[Excellent article on how Web 2.0 tools are transforming science. The 2 projects mentioned have been funded by CANARIE in the latest NEP program amongst a total of 11 similar projects . For more examples of how web 2.0 is revolutionizing science please see my Citizen Science Blog. Thanks to Richard Ackerman for some of the FriendFeed pointers. Some excerpts from CBC website– BSA]
CANARIE NEP program
Described as an extension of the internet under the ocean, the Venus Coastal Observatory off Canada's west coast provides oceanographers with a continuous stream of undersea data once accessible only through costly marine expeditions. When its sister facility Neptune Canada launches next summer, the observatories' eight nodes will provide ocean scientists with an unprecedented wealth of information.
Sifting through all that data, however, can be quite a task. So the observatories, with the help of CANARIE Inc., operator of Canada's advanced research network, are developing a set of tools they call Oceans 2.0 to simplify access to the data and help researchers work with it in new ways. Some of their ideas look a lot like such popular consumer websites as Facebook, Flickr, Wikipedia and Digg.
And they're not alone. This set of online interaction technologies called Web 2.0 is finding its way into the scientific community.
Michael Nielsen, a Waterloo, Ont., physicist who is working on a book on the future of science, says online tools could change science to an extent that hasn't happened since the late 17th century, when scientists started publishing their research in scientific journals.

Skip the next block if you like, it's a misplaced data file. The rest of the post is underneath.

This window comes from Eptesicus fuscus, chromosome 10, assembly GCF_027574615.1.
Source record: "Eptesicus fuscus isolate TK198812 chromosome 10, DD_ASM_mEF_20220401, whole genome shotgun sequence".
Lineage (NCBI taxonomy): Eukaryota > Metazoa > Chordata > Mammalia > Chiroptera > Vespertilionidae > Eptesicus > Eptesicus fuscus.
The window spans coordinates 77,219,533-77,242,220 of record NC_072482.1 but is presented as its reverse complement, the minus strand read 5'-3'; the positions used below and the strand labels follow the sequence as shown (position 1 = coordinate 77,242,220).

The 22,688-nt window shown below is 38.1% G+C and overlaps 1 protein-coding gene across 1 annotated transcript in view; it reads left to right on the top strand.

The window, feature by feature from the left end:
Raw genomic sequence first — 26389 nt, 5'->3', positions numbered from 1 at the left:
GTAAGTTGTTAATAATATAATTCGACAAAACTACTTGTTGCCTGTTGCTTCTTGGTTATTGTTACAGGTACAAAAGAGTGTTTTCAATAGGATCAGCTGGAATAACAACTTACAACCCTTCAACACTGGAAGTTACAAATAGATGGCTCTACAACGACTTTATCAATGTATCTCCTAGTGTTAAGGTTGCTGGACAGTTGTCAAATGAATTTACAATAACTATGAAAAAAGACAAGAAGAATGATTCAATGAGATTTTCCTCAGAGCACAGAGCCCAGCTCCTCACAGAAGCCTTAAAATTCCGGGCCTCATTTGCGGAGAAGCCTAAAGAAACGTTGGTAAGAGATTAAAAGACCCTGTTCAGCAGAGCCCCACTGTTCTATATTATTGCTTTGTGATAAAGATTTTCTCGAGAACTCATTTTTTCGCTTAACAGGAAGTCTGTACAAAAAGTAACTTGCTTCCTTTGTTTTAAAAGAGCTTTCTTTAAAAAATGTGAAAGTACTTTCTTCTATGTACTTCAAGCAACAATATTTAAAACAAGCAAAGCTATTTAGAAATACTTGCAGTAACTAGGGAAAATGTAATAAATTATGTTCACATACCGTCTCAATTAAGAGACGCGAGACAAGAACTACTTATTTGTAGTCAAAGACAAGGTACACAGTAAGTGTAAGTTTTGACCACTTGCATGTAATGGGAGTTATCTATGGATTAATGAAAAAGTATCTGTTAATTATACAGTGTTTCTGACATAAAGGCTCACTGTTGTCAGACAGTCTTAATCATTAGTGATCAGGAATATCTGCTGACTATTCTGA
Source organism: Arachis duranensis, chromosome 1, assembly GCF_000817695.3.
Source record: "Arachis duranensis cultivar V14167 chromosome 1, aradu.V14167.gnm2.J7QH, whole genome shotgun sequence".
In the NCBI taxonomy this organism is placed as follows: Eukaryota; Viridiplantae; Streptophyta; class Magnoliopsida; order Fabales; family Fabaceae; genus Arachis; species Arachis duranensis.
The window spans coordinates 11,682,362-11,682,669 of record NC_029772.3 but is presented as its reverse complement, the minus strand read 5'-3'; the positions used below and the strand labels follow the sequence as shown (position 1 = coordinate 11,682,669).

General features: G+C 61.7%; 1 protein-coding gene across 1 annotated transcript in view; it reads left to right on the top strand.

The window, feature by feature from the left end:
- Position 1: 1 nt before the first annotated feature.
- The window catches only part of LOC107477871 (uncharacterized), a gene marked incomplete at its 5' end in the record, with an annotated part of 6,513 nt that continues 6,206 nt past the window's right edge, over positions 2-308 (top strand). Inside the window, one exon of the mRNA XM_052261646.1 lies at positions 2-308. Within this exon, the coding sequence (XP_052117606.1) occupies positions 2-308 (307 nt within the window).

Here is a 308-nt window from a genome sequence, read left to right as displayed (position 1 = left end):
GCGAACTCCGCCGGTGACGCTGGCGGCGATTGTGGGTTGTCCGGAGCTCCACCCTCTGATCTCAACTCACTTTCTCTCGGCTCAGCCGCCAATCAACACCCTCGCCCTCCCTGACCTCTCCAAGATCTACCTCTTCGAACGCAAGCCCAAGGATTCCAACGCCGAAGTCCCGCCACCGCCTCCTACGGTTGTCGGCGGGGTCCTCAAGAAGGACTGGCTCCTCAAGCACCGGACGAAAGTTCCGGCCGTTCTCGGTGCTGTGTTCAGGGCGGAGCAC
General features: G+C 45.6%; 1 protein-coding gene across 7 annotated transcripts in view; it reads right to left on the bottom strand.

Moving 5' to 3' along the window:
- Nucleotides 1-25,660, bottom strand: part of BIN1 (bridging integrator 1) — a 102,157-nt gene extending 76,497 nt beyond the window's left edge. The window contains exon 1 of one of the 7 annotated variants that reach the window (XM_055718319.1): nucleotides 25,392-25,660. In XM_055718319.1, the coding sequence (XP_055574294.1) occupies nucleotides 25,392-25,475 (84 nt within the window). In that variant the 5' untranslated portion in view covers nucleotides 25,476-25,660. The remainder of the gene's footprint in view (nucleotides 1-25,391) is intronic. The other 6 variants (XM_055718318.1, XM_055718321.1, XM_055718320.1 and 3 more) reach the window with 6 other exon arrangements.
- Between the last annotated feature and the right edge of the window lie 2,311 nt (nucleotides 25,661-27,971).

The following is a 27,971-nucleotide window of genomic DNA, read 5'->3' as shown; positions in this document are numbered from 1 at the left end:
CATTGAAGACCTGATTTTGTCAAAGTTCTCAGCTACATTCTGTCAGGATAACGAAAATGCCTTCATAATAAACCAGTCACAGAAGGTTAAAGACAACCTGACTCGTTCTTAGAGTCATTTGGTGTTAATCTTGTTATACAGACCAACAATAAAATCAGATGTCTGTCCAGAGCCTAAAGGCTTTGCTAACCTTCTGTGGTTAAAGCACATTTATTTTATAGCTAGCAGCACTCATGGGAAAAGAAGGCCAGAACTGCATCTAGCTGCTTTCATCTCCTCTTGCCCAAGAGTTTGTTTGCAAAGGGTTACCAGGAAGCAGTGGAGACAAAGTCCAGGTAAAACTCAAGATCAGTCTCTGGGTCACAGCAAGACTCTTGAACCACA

One way to manage the data boom will involve tagging data, much as users of websites like Flickr tag images or readers of blogs and web pages can "Digg" articles they approve. On Oceans 2.0, researchers might attach tags to images or video streams from undersea cameras, identifying sightings of little-known organisms or examples of rare phenomena.
The Canadian Space Science Data Portal (CSSDP), based at the University of Alberta, is also working on online collaboration tools. Robert Rankin, a University of Alberta physics professor and CSSDP principal investigator, foresees scientists attaching tags to specific data items containing occurrences of a particular process or phenomenon in which researchers are interested.
"You've essentially got a database that has been developed using this tagging process," he says.
If data tagging is analogous to Flickr or Digg, other initiatives look a bit like Facebook.
Pirenne envisions Oceans 2.0 including a Facebook-like social networking site where researchers could create profiles showing what sort of work they do and what expertise they have. When a scientist is working on a project and needs specific expertise — experience in data mining and statistical analysis of oceanographic data, for example — he or she could turn to this facility to find likely collaborators.
"It's a really exciting time," Lok says, "a really active time for Science 2.0."
it got lots of buzz on FriendFeed, there are multiple mentions of it
(The conference Eva's referring to is Science Online 2009.)